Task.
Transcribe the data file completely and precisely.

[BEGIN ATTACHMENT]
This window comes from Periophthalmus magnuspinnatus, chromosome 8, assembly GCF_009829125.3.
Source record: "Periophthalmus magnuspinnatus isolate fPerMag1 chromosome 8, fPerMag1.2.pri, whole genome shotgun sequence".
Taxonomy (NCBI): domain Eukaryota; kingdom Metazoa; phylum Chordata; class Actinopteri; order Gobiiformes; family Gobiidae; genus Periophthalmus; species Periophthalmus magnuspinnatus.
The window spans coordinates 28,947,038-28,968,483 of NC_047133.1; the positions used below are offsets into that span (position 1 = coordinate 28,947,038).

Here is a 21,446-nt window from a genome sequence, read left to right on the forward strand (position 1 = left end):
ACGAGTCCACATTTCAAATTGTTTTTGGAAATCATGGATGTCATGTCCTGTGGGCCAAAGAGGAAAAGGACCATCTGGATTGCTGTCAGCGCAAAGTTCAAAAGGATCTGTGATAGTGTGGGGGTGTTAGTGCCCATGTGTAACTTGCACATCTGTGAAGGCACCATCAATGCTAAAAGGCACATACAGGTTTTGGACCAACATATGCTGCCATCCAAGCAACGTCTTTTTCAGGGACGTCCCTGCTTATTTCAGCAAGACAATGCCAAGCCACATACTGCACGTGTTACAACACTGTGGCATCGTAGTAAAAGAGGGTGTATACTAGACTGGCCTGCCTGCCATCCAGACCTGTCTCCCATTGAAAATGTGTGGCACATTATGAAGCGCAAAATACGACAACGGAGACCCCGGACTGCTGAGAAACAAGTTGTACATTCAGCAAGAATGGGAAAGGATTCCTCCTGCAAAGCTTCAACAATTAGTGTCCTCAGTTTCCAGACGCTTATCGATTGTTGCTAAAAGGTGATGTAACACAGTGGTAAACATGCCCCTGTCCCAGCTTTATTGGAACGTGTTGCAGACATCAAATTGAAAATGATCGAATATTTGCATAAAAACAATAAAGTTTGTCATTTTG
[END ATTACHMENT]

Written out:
This window comes from Periophthalmus magnuspinnatus, chromosome 8, assembly GCF_009829125.3.
Source record: "Periophthalmus magnuspinnatus isolate fPerMag1 chromosome 8, fPerMag1.2.pri, whole genome shotgun sequence".
Taxonomy (NCBI): domain Eukaryota; kingdom Metazoa; phylum Chordata; class Actinopteri; order Gobiiformes; family Gobiidae; genus Periophthalmus; species Periophthalmus magnuspinnatus.
The window spans coordinates 28,947,038-28,968,483 of NC_047133.1; the positions used below are offsets into that span (position 1 = coordinate 28,947,038).

Here is a 21,446-nt window from a genome sequence, read left to right on the forward strand (position 1 = left end):
ACGAGTCCACATTTCAAATTGTTTTTGGAAATCATGGATGTCATGTCCTGTGGGCCAAAGAGGAAAAGGACCATCTGGATTGCTGTCAGCGCAAAGTTCAAAAGGATCTGTGATAGTGTGGGGGTGTTAGTGCCCATGTGTAACTTGCACATCTGTGAAGGCACCATCAATGCTAAAAGGCACATACAGGTTTTGGACCAACATATGCTGCCATCCAAGCAACGTCTTTTTCAGGGACGTCCCTGCTTATTTCAGCAAGACAATGCCAAGCCACATACTGCACGTGTTACAACACTGTGGCATCGTAGTAAAAGAGGGTGTATACTAGACTGGCCTGCCTGCCATCCAGACCTGTCTCCCATTGAAAATGTGTGGCACATTATGAAGCGCAAAATACGACAACGGAGACCCCGGACTGCTGAGAAACAAGTTGTACATTCAGCAAGAATGGGAAAGGATTCCTCCTGCAAAGCTTCAACAATTAGTGTCCTCAGTTTCCAGACGCTTATCGATTGTTGCTAAAAGGTGATGTAACACAGTGGTAAACATGCCCCTGTCCCAGCTTTATTGGAACGTGTTGCAGACATCAAATTGAAAATGATCGAATATTTGCATAAAAACAATAAAGTTTGTCATTTTG